1. Local talent: Pursue aggressively if on-the-ground immersion is the top priority, understanding the relative scarcity of this group. Qualified executives are aware that they are in high demand. Be prepared to incentivize with more than just compensation, as these candidates can be the most difficult to attract and retain. Some MNCs have had success creating new management roles that relocate global or broader regional responsibility into China, offering opportunities to break the ‘Asia talent ceiling’ and increase Western exposure.

2. Expatriate talent with strong local ties: Look outside of China to unlock additional candidates with relevant expertise. These executives are sitting in other Asian and Western expat hubs, currently ‘locked out’ due to COVID border closures and willing or eager to return when international travel reopens. While these candidates bring a coveted blend of Chinese and Western experience, they will likely need time to ramp back up in China’s dynamic and complex retail environment. Assess rigorously for fit, as some executives have trouble re-acclimating after time away.

3. Global general manager talent: Where seasoned or specialized business experience is the top priority, some MNCs have found success moving accomplished global executives from Western HQs into China-specific or regional jobs. These executives index high on adaptability, international strategy and retail experience but may know less of the language and customs. Importing global business leaders is expensive and appropriate only for true President, CEO and regional GM roles where there is considerable on-the-ground support.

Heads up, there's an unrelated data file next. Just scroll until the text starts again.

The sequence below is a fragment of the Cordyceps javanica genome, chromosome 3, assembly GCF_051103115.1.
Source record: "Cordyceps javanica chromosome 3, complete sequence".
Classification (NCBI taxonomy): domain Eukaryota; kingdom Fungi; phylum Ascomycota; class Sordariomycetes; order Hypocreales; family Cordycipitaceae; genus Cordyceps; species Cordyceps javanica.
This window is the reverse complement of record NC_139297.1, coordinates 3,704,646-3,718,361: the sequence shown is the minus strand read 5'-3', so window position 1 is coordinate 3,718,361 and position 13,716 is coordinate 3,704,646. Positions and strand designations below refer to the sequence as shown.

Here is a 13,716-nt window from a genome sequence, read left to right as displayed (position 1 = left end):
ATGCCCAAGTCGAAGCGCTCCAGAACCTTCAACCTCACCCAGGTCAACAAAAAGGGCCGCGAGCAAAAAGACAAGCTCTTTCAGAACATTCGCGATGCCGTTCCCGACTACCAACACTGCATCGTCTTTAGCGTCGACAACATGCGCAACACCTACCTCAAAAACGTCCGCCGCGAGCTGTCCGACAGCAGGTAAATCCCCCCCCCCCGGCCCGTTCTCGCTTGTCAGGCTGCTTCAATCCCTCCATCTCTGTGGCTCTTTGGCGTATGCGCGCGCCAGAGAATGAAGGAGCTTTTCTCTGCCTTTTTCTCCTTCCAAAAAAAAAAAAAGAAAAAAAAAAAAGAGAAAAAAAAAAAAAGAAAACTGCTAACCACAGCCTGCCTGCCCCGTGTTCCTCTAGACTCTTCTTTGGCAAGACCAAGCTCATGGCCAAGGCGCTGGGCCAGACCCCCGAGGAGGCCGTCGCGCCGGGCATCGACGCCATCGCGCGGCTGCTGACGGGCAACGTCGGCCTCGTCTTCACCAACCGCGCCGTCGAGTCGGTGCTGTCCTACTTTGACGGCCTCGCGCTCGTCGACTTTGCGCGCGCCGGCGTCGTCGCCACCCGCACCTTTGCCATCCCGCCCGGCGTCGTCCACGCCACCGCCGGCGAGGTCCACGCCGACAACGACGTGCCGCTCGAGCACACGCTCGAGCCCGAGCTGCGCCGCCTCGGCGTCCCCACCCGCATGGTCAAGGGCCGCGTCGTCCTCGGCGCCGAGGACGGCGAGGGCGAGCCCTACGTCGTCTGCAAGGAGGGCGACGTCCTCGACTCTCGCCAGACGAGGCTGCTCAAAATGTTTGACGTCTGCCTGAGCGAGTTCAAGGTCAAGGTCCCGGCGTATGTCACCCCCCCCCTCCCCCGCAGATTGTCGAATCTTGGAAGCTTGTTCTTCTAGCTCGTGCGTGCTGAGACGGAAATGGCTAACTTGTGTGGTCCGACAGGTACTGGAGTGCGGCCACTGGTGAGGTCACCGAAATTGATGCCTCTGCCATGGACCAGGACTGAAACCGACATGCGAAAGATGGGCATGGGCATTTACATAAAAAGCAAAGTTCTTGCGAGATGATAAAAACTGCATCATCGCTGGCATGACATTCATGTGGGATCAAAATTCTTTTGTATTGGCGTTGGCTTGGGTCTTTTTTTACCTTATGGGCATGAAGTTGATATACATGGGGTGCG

A successful search in China must begin with a clear understanding of the top priorities for the role, as well as the employer’s willingness to do what it takes to get the best talent. The alternative is to consider what is today a limited talent pool populated by the ‘usual suspects’ and is unlikely to yield desired results.


Even as local management and executive talent continues to mature, the projected growth of China’s economic opportunity will continue to drive demand. Add rising costs for imported expatriate talent, and multinational firms need to be thinking about their long-term local executive talent strategy almost as urgently as their short-term needs.